Pet society

Save-A-Pet celebrates 50 years of helping animals in need


Save-A-Pet, one of Lake County’s largest no-kill animal rescues, is proud to announce that it is celebrating its 50th anniversary this year.

Save-A-Pet was officially founded on August 28, 1972 by Gertrude Maxwell and Hannah Goldman when they presented a no-kill shelter proposal at a Highland Park Council meeting.

From humble beginnings in a small kennel in Deerfield, to their first shelter in Palatine in 1976, to their current 10-acre property in Grayslake purchased in 1991, Save-A-Pet has placed over 65,000 dogs and cats in their eternity. houses.

The Save-A-Pet Adoption Center has seen many upgrades over the past few years to advance its operations and benefit the lives of its canine and feline residents. In 2016, Save-A-Pet remodeled their main cat room to include updated housing for their free-roaming cats and those adjusting to their new surroundings.

The shovel used when Save-A-Pet was groundbreaking in 1995 at their current location. Founded in 1972, Save-A-Pet began in a small kennel in Deerfield and purchased the land for its current location in Grayslake in 1991.
– Courtesy of Save-A-Pet

In 2017, the kennel redesign project was completed, which fully enclosed the outdoor runs of the dog kennels that had previously only been protected by chain-link fencing and seasonal tarps.


Save-A-Pet’s most recent capital project, Project Clear Paths, which was completed in 2020, improved the exterior portions of its property by creating more distinctive and sustainable paths for dogs and volunteers can enjoy their daily adventures outdoors.

The staff

In addition to physical changes over the past 50 years, Save-A-Pet has held fast to its true no-kill mission and improved its programming to meet the needs of its animal residents, adoptive and foster families and the community.

Save-A-Pet’s Animal Welfare and Operations Manager, Sally Hubbard, is a Certified Animal Welfare Administrator (one of only six people in Illinois with this certification) and ensures that Save-A-Pet remains committed to high standards and ethical practices in animal care.

Save-A-Pet staff also keep abreast of the latest animal welfare research in shelters and now house their Feline Immunodeficiency Virus positive felines in their main room with other cats. adults; a grouping that was previously considered incompatible by the animal welfare industry.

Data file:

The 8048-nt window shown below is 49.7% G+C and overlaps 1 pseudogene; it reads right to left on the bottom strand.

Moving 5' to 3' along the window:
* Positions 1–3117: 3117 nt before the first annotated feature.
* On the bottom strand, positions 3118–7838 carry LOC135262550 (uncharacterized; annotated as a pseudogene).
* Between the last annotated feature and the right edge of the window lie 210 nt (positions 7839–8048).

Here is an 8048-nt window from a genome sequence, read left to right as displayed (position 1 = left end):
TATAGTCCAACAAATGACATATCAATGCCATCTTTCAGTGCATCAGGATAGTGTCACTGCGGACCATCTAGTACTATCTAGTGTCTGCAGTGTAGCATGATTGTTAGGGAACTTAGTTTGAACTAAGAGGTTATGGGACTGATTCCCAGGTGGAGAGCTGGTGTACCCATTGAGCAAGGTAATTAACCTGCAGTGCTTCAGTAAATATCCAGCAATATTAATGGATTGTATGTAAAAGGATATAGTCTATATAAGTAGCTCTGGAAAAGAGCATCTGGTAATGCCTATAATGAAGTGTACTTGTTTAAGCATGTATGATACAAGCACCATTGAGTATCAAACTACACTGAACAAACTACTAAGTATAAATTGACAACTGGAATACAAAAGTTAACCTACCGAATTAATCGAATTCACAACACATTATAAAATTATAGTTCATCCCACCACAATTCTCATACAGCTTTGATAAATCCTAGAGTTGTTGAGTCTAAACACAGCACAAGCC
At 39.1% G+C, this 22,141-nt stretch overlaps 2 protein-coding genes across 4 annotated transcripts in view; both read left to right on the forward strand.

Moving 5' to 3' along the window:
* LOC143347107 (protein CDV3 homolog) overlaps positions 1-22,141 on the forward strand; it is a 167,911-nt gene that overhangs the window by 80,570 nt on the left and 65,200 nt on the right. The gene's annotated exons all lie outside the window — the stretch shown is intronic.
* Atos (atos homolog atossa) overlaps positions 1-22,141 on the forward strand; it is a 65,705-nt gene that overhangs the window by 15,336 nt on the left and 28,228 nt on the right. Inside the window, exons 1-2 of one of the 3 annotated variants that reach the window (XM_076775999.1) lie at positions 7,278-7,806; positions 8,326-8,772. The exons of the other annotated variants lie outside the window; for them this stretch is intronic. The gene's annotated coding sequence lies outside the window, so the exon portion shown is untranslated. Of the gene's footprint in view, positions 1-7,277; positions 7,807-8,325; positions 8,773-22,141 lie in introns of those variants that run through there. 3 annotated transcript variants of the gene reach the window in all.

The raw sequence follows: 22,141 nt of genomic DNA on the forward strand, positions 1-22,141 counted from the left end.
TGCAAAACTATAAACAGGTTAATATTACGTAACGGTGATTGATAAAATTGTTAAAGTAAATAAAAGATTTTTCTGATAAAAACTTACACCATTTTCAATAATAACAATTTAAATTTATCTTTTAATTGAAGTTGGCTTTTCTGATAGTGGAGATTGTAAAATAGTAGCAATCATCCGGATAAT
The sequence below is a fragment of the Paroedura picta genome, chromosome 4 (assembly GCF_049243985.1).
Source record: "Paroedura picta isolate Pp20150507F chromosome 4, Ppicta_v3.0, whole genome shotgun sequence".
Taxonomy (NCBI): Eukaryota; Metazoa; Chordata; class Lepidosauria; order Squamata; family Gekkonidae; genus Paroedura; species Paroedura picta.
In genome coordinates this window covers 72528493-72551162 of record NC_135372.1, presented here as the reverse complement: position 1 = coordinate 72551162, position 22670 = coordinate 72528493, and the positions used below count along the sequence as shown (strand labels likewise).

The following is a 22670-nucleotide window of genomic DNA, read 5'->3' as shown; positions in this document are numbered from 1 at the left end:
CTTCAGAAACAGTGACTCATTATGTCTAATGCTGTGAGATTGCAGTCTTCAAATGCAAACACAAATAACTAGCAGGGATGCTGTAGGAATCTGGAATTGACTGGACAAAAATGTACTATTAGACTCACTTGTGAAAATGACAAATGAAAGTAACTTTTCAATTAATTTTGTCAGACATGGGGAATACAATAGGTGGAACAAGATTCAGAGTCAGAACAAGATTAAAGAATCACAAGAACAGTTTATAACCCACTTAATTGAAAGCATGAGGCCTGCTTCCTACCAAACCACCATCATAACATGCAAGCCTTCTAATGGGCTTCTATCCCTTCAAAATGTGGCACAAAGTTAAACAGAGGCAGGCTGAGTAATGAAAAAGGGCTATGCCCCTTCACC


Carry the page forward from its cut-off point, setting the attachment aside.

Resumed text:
Dog care staff also regularly supervise dog playgroups, allowing dogs at the adoption center to socialize not only with humans, but also with each other in a safe environment.

The programs

Save-A-Pet’s temporary and permanent foster program has grown over the years, caring for more dogs and cats than ever before. The program has expanded to meet the needs for large inputs from hoarding situations, to receive inputs from open-access shelters, to provide in-home care for terminally ill animals and, more recently, to temporarily house its animals throughout throughout the COVID-19 pandemic.

Save-A-Pet's new cat room, with state-of-the-art cat condos.

Save-A-Pet’s new cat room, with state-of-the-art cat condos.
– Courtesy of Save-A-Pet

This is in addition to the regular short-term foster program that meets needs such as temporary foster homes for puppies, kittens and animals recovering from medical procedures.

One of Save-A-Pet’s most notable programs is its Humane Investigation Team, whose volunteer members are all licensed by the Illinois Department of Agriculture. This team responds to calls from the community regarding animal welfare concerns, investigates each unique situation, educates the local community and families, and rescues animals in desperate need.

Save-A-Pet Animal Rescue celebrates its 50th anniversary this year.

Save-A-Pet Animal Rescue celebrates its 50th anniversary this year.
– Courtesy of Save-A-Pet

Save-A-Pet has also recently developed a “Trap-Neuter-Return” program to provide basic neutering, neutering and medical services to feral cats at a reasonable cost to members of the community who are committed to taking care of them.

The stories

Save-A-Pet’s 50 years are full of memorable and remarkable stories.

“Although some of our animals have backgrounds that will truly break your heart, we will never give up on giving them the life and love they truly deserve,” Hubbard said.